Juha Manunen is a Deaf lecturer at Humak University of Applied Sciences in Kuopio campus since 2001. His main responsibility is teaching about Finnish Sign Language and deaf communities and evaluating of sign language interpretation. He received his MA degree in Finnish Sign Language from Jyväskylä University in 2008. In his master thesis, Juha analyzed structures of plural negation in Finnish Sign Language. Juha has been with the EUMASLI programme ever since its establishment and appreciates its international spirit and contributions to the sign language interpretation field.

Jemina Napier is Professor and Chair of Intercultural Communication in the Department of Languages and Intercultural Studies at Heriot-Watt University in Edinburgh and is currently the Director of the Centre for Translation & Interpreting Studies in Scotland and Director of Research in the School of Social Sciences. Jemina is a heritage signer from a multigenerational deaf family and has practiced as an interpreter since 1988. She is accredited to work between English and BSL, Auslan or International Sign, and now mostly specialises in conference and media interpreting. Jemina established the postgraduate programme in Auslan/English Interpreting at Macquarie University, and then became part of the EUMASLI team when she joined Heriot-Watt in 2013. She is passionate about the iterative career: interpreting practice influencing research, influencing teaching, influencing practice; repeat!

Gary Quinn started his academic career as a research volunteer at Bristol University, before moving to the University of Central Lancashire (UCLan) in 2000. His work there included research into Deaf people who have minimal language skills, as well as lecturing on the Deaf Studies degree course. Since 2006 he has worked as a lecturer and researcher at Heriot-Watt University in Edinburgh, teaching on a number of University programmes. He is also studying part-time for a PhD and his research interests include pragmatics, metaphor, signed vocabulary for science terminology, variation in BSL and the different linguistic strategies used within a signed interaction. Gary has worked as a consultant to a number of British and international organisations and has published a range of articles on the subject of sign linguistics.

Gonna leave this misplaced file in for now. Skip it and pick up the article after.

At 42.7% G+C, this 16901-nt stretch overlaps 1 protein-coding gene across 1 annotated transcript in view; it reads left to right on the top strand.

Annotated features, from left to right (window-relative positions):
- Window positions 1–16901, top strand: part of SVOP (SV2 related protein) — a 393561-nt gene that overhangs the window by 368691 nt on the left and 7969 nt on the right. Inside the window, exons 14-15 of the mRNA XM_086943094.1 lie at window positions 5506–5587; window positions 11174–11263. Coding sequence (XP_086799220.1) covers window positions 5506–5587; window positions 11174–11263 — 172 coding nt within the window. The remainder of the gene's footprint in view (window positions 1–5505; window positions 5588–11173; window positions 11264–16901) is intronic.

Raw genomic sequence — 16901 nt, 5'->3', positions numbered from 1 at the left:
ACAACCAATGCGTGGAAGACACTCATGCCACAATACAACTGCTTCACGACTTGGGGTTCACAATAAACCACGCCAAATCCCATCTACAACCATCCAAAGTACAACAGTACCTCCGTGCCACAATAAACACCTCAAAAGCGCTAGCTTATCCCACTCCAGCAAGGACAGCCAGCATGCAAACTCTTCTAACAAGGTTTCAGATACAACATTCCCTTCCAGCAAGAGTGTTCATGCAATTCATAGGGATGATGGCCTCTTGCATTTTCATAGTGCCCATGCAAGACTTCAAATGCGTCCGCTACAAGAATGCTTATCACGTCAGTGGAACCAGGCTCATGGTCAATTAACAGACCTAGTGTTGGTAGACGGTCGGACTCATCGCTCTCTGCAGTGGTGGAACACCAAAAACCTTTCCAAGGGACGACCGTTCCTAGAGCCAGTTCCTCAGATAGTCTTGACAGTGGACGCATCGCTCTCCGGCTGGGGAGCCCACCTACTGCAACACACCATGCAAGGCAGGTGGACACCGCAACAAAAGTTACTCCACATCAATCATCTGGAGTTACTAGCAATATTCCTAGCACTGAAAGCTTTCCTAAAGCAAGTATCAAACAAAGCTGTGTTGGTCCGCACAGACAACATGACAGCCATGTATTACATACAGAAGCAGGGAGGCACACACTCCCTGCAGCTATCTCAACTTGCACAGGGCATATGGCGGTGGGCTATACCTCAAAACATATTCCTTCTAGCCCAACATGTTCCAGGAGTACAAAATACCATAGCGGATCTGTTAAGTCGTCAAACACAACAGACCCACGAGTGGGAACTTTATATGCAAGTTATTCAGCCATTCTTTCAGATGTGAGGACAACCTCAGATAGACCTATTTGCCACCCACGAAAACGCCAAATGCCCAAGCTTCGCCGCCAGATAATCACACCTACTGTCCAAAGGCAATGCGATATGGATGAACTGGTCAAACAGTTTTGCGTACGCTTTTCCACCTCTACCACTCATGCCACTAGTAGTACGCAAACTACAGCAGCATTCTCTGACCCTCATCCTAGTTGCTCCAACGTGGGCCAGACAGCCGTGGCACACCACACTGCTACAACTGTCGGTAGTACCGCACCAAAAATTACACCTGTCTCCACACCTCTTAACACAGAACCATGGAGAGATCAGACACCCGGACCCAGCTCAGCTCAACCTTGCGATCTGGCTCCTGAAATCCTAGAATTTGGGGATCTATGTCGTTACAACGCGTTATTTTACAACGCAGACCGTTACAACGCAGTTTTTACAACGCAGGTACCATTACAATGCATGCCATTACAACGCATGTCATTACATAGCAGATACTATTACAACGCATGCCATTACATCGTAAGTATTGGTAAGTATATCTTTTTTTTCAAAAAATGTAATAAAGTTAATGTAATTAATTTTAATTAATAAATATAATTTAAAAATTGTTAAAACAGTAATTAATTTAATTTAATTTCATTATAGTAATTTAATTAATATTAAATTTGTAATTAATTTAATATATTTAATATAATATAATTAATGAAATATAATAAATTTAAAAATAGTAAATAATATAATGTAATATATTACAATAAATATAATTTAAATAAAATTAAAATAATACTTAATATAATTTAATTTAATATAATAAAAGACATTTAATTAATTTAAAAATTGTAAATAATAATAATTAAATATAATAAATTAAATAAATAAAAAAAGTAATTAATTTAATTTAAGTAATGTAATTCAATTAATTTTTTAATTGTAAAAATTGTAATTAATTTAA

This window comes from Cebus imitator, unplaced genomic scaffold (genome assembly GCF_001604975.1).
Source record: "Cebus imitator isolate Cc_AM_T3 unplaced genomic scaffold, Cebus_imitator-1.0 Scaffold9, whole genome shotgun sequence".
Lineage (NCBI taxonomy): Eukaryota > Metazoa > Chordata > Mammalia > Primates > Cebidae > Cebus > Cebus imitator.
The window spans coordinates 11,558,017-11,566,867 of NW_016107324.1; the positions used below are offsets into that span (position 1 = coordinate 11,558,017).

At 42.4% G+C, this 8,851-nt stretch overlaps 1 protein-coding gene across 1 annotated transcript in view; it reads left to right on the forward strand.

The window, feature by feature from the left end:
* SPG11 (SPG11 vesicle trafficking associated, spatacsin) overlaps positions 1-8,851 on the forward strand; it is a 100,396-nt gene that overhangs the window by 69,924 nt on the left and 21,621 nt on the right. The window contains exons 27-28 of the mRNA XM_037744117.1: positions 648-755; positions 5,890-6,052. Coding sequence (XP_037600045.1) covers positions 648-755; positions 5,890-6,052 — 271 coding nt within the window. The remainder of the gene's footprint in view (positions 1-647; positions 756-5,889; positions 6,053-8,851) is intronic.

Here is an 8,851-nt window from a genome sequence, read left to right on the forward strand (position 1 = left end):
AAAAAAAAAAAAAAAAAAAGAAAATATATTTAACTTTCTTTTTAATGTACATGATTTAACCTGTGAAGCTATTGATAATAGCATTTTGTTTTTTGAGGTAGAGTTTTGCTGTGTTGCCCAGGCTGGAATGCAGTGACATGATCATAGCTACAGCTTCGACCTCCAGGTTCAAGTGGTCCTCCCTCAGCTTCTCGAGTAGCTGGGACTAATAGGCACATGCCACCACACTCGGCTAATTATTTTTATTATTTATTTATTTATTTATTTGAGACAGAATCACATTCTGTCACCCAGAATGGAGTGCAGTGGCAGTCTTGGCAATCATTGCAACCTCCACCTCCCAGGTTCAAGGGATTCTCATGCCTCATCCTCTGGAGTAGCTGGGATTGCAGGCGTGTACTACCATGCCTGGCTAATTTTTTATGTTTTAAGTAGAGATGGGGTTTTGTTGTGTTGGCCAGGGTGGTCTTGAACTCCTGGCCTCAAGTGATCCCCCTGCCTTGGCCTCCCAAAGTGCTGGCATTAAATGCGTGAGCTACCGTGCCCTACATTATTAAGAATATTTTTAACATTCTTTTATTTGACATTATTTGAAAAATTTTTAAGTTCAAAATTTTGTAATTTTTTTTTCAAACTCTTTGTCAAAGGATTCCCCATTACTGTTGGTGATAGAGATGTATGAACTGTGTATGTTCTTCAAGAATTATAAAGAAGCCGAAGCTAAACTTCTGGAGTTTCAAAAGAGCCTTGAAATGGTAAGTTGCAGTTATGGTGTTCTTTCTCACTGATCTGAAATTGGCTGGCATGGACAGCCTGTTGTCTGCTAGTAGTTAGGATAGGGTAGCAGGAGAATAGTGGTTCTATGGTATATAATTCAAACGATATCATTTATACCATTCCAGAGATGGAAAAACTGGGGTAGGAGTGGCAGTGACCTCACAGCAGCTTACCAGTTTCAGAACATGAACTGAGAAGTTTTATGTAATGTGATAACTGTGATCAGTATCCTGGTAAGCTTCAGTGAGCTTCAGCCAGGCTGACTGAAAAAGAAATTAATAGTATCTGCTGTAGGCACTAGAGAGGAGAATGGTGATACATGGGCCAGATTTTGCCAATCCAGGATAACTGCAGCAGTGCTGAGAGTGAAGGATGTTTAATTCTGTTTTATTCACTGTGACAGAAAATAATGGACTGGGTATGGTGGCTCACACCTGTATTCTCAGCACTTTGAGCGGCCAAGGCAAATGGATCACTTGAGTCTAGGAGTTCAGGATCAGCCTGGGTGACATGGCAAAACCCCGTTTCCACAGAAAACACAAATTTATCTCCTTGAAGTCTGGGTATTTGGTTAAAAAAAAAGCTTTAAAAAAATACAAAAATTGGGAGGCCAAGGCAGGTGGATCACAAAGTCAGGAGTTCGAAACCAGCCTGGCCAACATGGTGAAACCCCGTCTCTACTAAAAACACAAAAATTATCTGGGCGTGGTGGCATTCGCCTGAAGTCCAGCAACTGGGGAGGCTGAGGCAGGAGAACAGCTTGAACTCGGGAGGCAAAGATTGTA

Rachel Rosenstock is a sign linguist who studied at the University of Hamburg and Gallaudet University in Washington, D.C. For her 2004 PhD work, Rachel investigated the structure and comprehension of International Sign. Rachel led the sign language interpreting programme in Zwickau, Germany, for a number of years and now reinforces the Magdeburg team while being based in the United States. Her passion for linguistics, sign language and human beings has inspired many EUMASLI students to date.

Elina Tapio is a Principal Lecturer in the section of interpreting and linguistic accessibility at Humak University of Applied Sciences, Finland. Previously in 2010-2015, she was working at the Sign Language Centre, in the University of Jyväskylä as a teacher and postdoctoral researcher. At work, she enjoys the moments when she gets to explore multimodality, multilingualism, the role of space/place in interaction and language learning with the following question in mind: How to enable participation for people from diverse linguistic backgrounds?

Graham Turner has been Chair of Translation & Interpreting Studies at Heriot-Watt University in Edinburgh since 2005, initiating and steering its development as a leading international centre of excellence. Graham first worked in the signing community in 1985, as a classroom assistant in a school for deaf children. He has been a full-time academic – researching, lecturing and working with Deaf organisations and public authorities – since 1988. Co-founding the EUMASLI programme is definitely one of the highlights of these 35 years. (You’ll find out why EUMASLI is so special if you come and join us!)

Svenja Wurm has been coordinating EUMASLI since its inception, and is the EUMASLI Study Director at Heriot-Watt University, where she works as a Lecturer in Translation and Interpreting Studies/BSL. After completing her undergraduate studies in BSL/English interpreting in 2002, she found her passion in the theoretical aspects of Sign Language Interpreting and Translation Studies with a particular focus on translation between signed and written languages, multimodality and social aspects of communication, interpreting and translation, which has informed her research and teaching. Svenja enjoys learning from students and practitioners and developing ideas collaboratively – and EUMASLI is the perfect forum for this! Being German, living in Scotland with her Scottish/Norwegian/German family, she feels that she embodies the European character of EUMASLI.

about 30 people posing for camera in front of a grey/white building
Staff and students of EUMASLI 3 in Antwerp in November 2018 after hours of discussing pilot studies and practicing interpreting.